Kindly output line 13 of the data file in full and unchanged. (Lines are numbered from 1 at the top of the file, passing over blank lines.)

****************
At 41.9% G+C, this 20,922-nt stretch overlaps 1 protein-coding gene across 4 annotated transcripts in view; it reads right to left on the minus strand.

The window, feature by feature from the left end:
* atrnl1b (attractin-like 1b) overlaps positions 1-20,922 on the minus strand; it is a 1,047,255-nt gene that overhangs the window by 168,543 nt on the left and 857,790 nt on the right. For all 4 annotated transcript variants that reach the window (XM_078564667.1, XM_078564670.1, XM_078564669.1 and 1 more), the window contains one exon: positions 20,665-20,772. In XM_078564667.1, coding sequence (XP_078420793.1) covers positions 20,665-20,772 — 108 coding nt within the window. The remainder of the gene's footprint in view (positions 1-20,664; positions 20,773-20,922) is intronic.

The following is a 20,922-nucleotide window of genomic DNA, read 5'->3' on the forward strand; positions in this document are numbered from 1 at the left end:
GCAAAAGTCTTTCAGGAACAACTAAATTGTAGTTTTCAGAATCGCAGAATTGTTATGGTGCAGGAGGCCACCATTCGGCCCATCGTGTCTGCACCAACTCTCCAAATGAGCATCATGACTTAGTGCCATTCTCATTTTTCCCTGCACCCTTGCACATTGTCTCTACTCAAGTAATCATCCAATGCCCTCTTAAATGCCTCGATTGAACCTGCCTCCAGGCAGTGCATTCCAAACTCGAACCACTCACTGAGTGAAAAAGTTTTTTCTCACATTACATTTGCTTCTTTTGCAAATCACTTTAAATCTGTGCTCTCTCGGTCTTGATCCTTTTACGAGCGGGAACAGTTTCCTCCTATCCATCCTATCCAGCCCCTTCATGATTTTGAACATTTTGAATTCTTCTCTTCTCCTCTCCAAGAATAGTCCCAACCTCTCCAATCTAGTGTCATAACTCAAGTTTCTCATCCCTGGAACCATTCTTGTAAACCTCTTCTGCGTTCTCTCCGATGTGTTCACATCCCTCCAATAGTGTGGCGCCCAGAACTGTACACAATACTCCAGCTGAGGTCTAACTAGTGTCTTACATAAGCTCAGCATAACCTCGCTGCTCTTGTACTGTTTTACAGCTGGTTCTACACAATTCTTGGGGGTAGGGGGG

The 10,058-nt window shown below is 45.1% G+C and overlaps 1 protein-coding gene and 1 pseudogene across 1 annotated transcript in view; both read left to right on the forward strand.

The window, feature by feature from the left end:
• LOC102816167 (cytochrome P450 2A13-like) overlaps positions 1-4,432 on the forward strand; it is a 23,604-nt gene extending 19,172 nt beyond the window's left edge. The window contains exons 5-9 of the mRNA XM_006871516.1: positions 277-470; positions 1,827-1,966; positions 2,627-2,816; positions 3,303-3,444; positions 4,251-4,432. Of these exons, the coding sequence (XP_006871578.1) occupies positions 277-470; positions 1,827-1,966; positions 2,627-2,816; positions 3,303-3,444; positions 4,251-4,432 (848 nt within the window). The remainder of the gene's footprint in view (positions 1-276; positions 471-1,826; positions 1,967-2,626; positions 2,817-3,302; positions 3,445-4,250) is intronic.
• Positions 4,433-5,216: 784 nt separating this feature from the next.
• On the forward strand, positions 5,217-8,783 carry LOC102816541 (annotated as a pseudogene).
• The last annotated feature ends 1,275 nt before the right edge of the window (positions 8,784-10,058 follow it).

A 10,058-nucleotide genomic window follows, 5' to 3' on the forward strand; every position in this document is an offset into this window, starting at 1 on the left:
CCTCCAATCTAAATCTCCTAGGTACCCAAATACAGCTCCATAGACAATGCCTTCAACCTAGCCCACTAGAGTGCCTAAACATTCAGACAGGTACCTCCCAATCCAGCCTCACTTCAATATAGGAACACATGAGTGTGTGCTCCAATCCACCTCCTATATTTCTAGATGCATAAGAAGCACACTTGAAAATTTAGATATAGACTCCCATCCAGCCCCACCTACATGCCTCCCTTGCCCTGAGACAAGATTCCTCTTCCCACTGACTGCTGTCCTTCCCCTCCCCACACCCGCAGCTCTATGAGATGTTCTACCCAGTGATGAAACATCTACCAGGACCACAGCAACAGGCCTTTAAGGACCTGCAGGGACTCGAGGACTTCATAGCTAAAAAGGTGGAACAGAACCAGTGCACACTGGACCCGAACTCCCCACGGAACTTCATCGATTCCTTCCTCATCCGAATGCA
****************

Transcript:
CCTCCAATCTAAATCTCCTAGGTACCCAAATACAGCTCCATAGACAATGCCTTCAACCTAGCCCACTAGAGTGCCTAAACATTCAGACAGGTACCTCCCAATCCAGCCTCACTTCAATATAGGAACACATGAGTGTGTGCTCCAATCCACCTCCTATATTTCTAGATGCATAAGAAGCACACTTGAAAATTTAGATATAGACTCCCATCCAGCCCCACCTACATGCCTCCCTTGCCCTGAGACAAGATTCCTCTTCCCACTGACTGCTGTCCTTCCCCTCCCCACACCCGCAGCTCTATGAGATGTTCTACCCAGTGATGAAACATCTACCAGGACCACAGCAACAGGCCTTTAAGGACCTGCAGGGACTCGAGGACTTCATAGCTAAAAAGGTGGAACAGAACCAGTGCACACTGGACCCGAACTCCCCACGGAACTTCATCGATTCCTTCCTCATCCGAATGCA